Chelsea Clinton Says Wearing Masks Is One of the Best Ways to Teach Kids About Kindness

The global health advocate opened up about what it means to see her older children support their baby brother as she promotes the importance of kindness with Lady Gaga's Born This Way Foundation.

An image of Chelsea Clinton.
Photo: Getty Images.

In a year like 2020, it can be hard for many parents to stay upbeat. But it's possible to remain optimistic if you really commit to it. That's the philosophy that has fueled Chelsea Clinton through these tough times. "I fundamentally believe we have to wake up every day and choose to remain optimistic and to model that for everyone in our lives—most importantly, our children," says the author, global health advocate, and mom of three. And for Clinton, modeling optimism goes hand-in-hand with modeling kindness, which is why it was natural for her to partner with Lady Gaga's Born This Way Foundation.

Representing the Clinton Foundation's Too Small to Fail initiative, which promotes the importance of early brain and language development, the former first daughter recently sat down with Born This Way to have an online conversation about the ways families can use their extra time with one another right now to discuss and share kindness. later caught up with Clinton about how she and her kids are doing just that this year.

The Conversations Chelsea Is Having With Her Kids

Acknowledging that this year has been filled with so many tragedies and challenges, Clinton shares that she and her husband have been discussing COVID-19 safety protocols with their kids—and framing those actions as expressions of kindness.

"We have talked a lot in our family about how we are showing kindness now by wearing a mask when we’re outside, by keeping a safe distance from others, by supporting our family and friends at weddings, graduations, anniversaries and birthdays over Zoom," says Clinton.

The Heartwarming Ways Her Kids Show One Another Kindness

Clinton explains that in her family, they make it a point to work every day to be kind to one another. What that might look like: "Our older [children] supporting each other’s bedtime story choices and remembering to include their baby brother in their play, asking how we are all feeling, talking about our feelings honestly and openly, saying 'please' and 'thank you' and, now during COVID-19, always wearing a mask outside."

In fact, one of the brightest glimmers of light through the darkness of 2020 for Clinton has been seeing her kids—Charlotte, 6, Aidan, 4, and Jasper, 1—bond with and support one another. "It's been so wonderful to see our two older kids, Charlotte and Aidan, be so deeply and profoundly kind to their baby brother, Jasper," says Clinton. "They have helped him learn how to walk, say his first words, even how to hold a spoon. The fact that they want to be part of nurturing, caring for, and building the humanity of their baby brother has just been such a moving experience for me, and it certainly makes me a very proud mom."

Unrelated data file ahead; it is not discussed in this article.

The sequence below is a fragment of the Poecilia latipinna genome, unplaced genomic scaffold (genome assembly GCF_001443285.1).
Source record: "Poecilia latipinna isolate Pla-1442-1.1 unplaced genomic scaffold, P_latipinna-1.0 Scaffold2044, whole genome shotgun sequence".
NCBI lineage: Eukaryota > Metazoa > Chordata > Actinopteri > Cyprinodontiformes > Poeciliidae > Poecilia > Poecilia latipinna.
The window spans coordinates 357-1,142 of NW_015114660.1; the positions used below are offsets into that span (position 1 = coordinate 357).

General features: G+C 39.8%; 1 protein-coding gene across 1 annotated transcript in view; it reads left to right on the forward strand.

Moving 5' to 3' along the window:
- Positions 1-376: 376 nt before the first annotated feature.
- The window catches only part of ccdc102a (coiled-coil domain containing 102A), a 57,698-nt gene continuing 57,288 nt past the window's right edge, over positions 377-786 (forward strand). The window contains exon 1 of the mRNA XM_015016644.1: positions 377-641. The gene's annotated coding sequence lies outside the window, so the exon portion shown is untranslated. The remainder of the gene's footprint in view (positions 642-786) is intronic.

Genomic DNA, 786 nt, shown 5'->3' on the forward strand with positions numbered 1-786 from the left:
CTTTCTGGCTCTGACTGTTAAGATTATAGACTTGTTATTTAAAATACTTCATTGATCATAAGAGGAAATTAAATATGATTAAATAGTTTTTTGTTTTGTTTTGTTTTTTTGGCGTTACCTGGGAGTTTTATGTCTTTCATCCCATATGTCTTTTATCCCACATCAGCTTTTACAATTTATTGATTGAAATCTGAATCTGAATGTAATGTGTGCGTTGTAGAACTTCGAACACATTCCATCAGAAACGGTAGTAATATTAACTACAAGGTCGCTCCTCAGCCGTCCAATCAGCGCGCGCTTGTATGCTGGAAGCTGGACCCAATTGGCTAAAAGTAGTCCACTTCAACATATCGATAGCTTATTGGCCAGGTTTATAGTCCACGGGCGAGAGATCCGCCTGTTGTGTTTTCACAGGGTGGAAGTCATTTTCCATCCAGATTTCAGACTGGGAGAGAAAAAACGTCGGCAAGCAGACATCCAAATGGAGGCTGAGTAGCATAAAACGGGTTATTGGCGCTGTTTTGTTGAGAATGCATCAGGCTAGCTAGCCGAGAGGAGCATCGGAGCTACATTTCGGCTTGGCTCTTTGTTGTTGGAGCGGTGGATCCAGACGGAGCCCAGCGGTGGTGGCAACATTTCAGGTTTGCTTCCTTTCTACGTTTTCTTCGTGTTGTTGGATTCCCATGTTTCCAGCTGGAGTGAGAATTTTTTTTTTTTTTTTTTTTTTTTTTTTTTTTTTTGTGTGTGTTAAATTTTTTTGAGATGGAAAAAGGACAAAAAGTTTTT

Witnessing her children's kindness with one another has led Clinton to reflect on a particularly meaningful expression, she says. "It makes me think about my grandmother who had a saying that 'each of us has a responsibility to ever be expanding our circle of blessings,'" says Clinton. "It’s so simple, but I think that kindness is one of the best ways to really do that—kindness in what we give, in what we share, and in what we teach and role model for our children and for young people everywhere."

The Downstream Effect of Sharing Kindness

Ultimately, Clinton hopes that aiming to create a culture of kindness in our homes and neighborhoods will make a difference for future generations. "Building kindness into our daily routines—through the conversations we share, listening to our children share their feelings, activities we do together, stories we read together, and the songs we sing—reinforces a child’s natural sense of curiosity and empathy," she says.

In short: "We know that when kids practice kindness grow up to be more kind adults," Clinton points out.

If you're looking to connect with your children and family on these themes, check out the "Let's Share Kindness" toolkit from the experts at Born This Way and the Clinton Foundation's initiative Too Small to Fail, which promotes early brain and language development. The kit includes daily tips, activities, and conversation starters on ways we can show kindness to ourselves and to others.

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